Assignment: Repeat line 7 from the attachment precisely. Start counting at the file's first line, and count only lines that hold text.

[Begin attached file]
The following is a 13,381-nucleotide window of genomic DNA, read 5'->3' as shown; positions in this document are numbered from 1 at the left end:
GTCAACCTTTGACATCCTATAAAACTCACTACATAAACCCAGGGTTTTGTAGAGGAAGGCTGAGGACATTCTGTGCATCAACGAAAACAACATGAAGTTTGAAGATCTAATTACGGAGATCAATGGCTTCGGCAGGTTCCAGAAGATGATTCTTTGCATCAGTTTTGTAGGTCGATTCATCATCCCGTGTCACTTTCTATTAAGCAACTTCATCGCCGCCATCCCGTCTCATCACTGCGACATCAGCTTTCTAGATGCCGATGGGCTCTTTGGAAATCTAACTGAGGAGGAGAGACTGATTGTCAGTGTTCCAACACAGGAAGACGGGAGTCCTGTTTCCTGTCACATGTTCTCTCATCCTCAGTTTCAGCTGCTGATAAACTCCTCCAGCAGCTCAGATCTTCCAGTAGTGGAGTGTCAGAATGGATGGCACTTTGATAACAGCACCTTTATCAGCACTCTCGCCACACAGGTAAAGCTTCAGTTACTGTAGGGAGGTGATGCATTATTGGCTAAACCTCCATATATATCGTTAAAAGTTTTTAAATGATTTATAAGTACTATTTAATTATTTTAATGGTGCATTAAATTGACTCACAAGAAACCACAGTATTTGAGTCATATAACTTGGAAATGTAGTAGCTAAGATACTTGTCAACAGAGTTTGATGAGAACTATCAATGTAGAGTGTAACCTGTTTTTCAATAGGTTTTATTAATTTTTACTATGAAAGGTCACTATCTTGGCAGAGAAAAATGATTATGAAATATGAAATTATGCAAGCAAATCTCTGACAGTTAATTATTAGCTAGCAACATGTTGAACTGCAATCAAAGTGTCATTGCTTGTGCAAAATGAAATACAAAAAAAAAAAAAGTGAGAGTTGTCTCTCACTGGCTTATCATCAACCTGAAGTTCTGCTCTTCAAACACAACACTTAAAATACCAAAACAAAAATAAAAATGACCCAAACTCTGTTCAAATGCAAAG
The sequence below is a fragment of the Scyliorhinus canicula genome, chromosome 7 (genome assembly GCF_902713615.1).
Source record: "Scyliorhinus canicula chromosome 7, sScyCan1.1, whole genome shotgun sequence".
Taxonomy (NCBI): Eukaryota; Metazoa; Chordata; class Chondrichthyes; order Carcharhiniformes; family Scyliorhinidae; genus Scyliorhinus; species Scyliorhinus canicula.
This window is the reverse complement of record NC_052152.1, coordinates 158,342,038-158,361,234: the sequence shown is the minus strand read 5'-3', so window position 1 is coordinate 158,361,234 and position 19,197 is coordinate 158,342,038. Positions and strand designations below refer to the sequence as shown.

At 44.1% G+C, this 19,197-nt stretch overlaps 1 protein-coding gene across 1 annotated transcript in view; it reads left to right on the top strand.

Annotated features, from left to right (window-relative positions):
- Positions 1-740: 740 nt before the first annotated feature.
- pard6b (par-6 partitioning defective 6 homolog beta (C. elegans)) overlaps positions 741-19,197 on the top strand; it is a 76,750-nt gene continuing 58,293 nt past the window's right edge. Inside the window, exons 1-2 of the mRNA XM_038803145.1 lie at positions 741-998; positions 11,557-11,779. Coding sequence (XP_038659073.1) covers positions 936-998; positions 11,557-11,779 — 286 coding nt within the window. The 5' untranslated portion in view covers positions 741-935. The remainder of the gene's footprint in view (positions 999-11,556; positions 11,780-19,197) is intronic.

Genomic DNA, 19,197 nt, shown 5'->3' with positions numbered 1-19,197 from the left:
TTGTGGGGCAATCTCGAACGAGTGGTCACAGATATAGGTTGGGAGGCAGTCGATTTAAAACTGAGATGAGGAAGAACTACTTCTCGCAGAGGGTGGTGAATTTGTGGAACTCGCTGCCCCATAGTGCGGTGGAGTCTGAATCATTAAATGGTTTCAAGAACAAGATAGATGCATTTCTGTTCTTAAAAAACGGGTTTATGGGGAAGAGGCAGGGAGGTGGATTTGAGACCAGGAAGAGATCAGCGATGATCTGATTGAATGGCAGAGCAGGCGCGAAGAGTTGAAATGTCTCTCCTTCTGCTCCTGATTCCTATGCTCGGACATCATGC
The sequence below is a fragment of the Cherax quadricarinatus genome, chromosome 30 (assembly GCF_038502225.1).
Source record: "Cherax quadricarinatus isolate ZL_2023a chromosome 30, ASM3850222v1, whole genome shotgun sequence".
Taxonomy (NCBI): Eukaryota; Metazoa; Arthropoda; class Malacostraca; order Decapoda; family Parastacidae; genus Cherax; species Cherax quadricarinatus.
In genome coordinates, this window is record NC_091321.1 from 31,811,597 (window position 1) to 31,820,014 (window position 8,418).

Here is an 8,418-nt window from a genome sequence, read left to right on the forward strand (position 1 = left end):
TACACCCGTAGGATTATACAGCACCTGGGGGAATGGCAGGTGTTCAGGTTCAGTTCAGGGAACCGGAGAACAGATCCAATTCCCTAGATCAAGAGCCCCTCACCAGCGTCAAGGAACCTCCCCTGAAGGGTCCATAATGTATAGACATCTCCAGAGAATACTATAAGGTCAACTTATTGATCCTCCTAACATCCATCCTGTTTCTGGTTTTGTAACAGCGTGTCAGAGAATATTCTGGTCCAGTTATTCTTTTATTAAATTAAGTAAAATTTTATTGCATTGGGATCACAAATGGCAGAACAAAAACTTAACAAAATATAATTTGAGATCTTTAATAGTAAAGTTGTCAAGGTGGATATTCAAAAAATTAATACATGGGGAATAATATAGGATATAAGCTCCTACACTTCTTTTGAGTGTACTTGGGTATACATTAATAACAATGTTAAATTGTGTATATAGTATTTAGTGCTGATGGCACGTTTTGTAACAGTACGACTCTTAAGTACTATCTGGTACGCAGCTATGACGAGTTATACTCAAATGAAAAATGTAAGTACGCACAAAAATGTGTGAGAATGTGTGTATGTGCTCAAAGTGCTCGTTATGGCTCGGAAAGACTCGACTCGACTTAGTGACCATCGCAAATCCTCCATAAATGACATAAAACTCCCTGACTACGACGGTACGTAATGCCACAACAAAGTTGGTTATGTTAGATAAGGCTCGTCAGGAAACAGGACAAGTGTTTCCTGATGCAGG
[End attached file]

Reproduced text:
At 44.1% G+C, this 19,197-nt stretch overlaps 1 protein-coding gene across 1 annotated transcript in view; it reads left to right on the top strand.